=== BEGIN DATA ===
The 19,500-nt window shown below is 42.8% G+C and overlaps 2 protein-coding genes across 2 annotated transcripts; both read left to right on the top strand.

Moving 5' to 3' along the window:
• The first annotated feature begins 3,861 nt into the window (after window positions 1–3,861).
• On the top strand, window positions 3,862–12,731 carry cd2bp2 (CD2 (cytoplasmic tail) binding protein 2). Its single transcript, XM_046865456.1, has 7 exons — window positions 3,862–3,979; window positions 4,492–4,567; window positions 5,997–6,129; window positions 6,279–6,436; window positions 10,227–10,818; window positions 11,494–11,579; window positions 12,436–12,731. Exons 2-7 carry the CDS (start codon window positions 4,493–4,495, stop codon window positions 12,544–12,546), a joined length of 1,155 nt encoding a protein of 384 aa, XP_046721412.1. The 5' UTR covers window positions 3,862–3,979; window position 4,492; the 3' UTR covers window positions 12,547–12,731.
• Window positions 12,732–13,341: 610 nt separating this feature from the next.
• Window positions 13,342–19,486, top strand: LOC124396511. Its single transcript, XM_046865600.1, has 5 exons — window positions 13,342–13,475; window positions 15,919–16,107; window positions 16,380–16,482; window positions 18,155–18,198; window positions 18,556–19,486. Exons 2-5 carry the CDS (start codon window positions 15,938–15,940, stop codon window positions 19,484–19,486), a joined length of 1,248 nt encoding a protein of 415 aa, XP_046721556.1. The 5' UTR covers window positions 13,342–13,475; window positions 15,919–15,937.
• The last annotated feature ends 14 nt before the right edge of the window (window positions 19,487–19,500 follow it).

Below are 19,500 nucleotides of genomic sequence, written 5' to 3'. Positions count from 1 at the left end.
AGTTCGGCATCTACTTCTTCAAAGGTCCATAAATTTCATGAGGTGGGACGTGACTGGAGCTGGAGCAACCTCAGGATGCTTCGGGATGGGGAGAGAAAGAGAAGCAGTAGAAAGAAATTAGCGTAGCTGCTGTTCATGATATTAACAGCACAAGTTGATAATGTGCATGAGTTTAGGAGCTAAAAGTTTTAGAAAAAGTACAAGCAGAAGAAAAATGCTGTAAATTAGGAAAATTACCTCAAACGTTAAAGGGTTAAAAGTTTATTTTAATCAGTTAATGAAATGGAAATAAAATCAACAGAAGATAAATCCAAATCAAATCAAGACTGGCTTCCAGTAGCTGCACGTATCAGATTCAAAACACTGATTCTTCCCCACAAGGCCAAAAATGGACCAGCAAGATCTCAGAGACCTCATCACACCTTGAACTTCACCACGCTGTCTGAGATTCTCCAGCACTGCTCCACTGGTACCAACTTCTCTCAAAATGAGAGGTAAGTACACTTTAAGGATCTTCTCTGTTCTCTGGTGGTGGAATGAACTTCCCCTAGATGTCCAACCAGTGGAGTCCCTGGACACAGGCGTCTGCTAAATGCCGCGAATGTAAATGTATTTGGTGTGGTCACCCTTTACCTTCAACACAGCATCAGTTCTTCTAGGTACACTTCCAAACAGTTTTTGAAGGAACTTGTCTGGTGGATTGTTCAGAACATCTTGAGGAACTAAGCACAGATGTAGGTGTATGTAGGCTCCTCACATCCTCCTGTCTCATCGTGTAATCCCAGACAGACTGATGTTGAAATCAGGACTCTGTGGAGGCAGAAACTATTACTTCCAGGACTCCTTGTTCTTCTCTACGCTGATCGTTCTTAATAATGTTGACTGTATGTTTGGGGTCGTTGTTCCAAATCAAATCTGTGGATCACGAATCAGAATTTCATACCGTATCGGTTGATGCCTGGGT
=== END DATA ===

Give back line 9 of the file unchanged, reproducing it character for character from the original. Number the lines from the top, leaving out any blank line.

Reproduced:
AGTTCGGCATCTACTTCTTCAAAGGTCCATAAATTTCATGAGGTGGGACGTGACTGGAGCTGGAGCAACCTCAGGATGCTTCGGGATGGGGAGAGAAAGAGAAGCAGTAGAAAGAAATTAGCGTAGCTGCTGTTCATGATATTAACAGCACAAGTTGATAATGTGCATGAGTTTAGGAGCTAAAAGTTTTAGAAAAAGTACAAGCAGAAGAAAAATGCTGTAAATTAGGAAAATTACCTCAAACGTTAAAGGGTTAAAAGTTTATTTTAATCAGTTAATGAAATGGAAATAAAATCAACAGAAGATAAATCCAAATCAAATCAAGACTGGCTTCCAGTAGCTGCACGTATCAGATTCAAAACACTGATTCTTCCCCACAAGGCCAAAAATGGACCAGCAAGATCTCAGAGACCTCATCACACCTTGAACTTCACCACGCTGTCTGAGATTCTCCAGCACTGCTCCACTGGTACCAACTTCTCTCAAAATGAGAGGTAAGTACACTTTAAGGATCTTCTCTGTTCTCTGGTGGTGGAATGAACTTCCCCTAGATGTCCAACCAGTGGAGTCCCTGGACACAGGCGTCTGCTAAATGCCGCGAATGTAAATGTATTTGGTGTGGTCACCCTTTACCTTCAACACAGCATCAGTTCTTCTAGGTACACTTCCAAACAGTTTTTGAAGGAACTTGTCTGGTGGATTGTTCAGAACATCTTGAGGAACTAAGCACAGATGTAGGTGTATGTAGGCTCCTCACATCCTCCTGTCTCATCGTGTAATCCCAGACAGACTGATGTTGAAATCAGGACTCTGTGGAGGCAGAAACTATTACTTCCAGGACTCCTTGTTCTTCTCTACGCTGATCGTTCTTAATAATGTTGACTGTATGTTTGGGGTCGTTGTTCCAAATCAAATCTGTGGATCACGAATCAGAATTTCATACCGTATCGGTTGATGCCTGGGT